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HTC Android Phones Vulnerable to Massive Security Including ‘GPS, SMS, Emails’ and Much More!

HTC device owners beware! — in a recent update to some HTC phone, the company uploaded a suite of logging tools, dubbed HtcLoggers.apk, app, capable of collecting a huge amount of information including: location, user accounts, phone numbers, system logs and some SMS data, reports Android Police.

According to the report, “only phones with the stock Sense firmware are affected. Using a proof of concept app, the EVO 4G, EVO 3D, Thunderbolt, EVO Shift 4G, MyTouch 4G Slide and some Sensation models have been found vulnerable to data theft via the HtcLoggers app.”

By using the Android’s INTERNET permission, any app can gain access at least the following – and therefore copy off the device – any of that information. Ironically, because a given app has the INTERNET permission, it can also send all the data off to a remote server, killing 2 birds with one stone permission:

  • ACCESS_COARSE_LOCATION Allows an application to access coarse (e.g., Cell-ID, WiFi) location
  • ACCESS_FINE_LOCATION Allows an application to access fine (e.g., GPS) location
  • ACCESS_LOCATION_EXTRA_COMMANDS Allows an application to access extra location provider commands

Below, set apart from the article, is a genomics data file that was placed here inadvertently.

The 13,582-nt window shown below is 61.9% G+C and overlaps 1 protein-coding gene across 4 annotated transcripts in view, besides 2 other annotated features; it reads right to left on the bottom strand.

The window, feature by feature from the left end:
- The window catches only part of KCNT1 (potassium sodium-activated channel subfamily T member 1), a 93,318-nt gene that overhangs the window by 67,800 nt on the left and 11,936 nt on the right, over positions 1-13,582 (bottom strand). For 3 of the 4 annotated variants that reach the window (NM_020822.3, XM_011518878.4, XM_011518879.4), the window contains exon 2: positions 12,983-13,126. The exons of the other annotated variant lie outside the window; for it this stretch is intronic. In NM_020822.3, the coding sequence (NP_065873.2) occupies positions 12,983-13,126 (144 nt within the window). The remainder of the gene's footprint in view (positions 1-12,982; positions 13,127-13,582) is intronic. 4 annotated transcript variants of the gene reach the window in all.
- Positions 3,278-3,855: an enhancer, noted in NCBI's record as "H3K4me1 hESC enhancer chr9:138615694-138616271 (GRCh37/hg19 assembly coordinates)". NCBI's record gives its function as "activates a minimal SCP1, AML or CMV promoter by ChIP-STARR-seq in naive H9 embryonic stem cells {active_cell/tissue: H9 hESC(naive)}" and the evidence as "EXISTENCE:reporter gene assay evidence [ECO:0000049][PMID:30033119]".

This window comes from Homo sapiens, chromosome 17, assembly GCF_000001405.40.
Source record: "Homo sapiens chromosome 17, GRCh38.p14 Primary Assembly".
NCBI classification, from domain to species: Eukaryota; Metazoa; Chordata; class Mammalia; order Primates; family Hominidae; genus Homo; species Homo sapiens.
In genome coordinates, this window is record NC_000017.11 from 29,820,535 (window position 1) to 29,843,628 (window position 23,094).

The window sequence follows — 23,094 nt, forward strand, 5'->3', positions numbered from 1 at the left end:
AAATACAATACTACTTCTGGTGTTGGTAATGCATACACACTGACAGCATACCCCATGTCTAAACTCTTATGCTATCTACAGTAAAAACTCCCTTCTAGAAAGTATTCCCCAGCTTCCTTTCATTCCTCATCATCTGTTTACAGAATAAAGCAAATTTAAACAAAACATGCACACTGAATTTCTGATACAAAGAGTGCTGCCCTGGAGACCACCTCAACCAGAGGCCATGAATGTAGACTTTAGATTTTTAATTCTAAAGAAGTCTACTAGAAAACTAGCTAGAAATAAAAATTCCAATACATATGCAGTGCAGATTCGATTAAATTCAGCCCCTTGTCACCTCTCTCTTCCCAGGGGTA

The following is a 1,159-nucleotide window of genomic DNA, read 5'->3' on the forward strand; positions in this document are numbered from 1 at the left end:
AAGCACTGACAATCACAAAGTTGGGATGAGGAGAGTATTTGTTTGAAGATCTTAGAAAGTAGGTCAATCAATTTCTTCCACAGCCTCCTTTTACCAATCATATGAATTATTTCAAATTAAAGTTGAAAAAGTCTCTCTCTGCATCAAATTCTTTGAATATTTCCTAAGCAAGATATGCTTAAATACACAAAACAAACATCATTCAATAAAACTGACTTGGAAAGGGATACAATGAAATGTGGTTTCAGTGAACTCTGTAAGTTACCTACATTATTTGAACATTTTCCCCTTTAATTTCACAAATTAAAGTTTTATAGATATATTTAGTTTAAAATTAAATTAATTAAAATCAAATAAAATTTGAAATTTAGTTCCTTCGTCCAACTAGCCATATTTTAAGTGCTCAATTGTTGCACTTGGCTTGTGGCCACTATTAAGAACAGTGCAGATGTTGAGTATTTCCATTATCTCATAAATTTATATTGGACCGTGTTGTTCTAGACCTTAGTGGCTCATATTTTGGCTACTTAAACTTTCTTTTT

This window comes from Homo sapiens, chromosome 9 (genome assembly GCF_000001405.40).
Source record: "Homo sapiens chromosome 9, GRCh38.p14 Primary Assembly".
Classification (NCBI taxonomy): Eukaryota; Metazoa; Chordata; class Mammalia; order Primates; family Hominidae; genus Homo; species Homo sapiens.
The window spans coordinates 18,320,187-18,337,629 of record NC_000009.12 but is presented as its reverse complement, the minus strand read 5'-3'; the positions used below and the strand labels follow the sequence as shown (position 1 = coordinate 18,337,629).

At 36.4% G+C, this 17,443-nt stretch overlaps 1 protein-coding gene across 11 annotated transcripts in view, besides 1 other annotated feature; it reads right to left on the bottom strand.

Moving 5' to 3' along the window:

• ACCESS_WIFI_STATE Allows applications to access information about Wi-Fi networks
  • BATTERY_STATS Allows an application to collect battery statistics
  • DUMP Allows an application to retrieve state dump information from system services.
  • GET_ACCOUNTS Allows access to the list of accounts in the Accounts Service
  • GET_PACKAGE_SIZE Allows an application to find out the space used by any package.
  • GET_TASKS Allows an application to get information about the currently or recently running tasks: a thumbnail representation of the tasks, what activities are running in it, etc.
  • READ_LOGS Allows an application to read the low-level system log files.
  • READ_SYNC_SETTINGS Allows applications to read the sync settings
  • READ_SYNC_STATS Allows applications to read the sync stats

In fact, HtcLogger has a whole interface which accepts a variety of commands (such as the handy :help: that shows all available commands), and aboe all “no login/password are required” to access said interface.

Furthermore, it’s worth noting that HtcLogger tries to use root to dump even more data, such as WiMax state, and may attempt to run something called htcserviced – at least this code is present in the source:

/system/xbin/su 0 /data/data/com.htc.loggers/bin/htcserviced

Engadget notes, HTC has issued a short statement, with a spokesperson saying that the company takes customers’ security ”very seriously” and will be working to provide an update as soon as they’ve verified the issue exists as reported.

Android Police notes, “patching is not possbile without having access to the root or an update from HTC. If you do root, it is recommend immediate removal of Htcloggers (you can find it at /system/app/HtcLoggers.apk).”

In order to help showcase the findings, TrevE created an open-sourced POC (proof of concept) of a simple app that requests a single INTERNET permission, then shows that it can gain access to all the data mentioned above.

There are screensots as well a video walkthrough below:

Here is PoC video demonstration:

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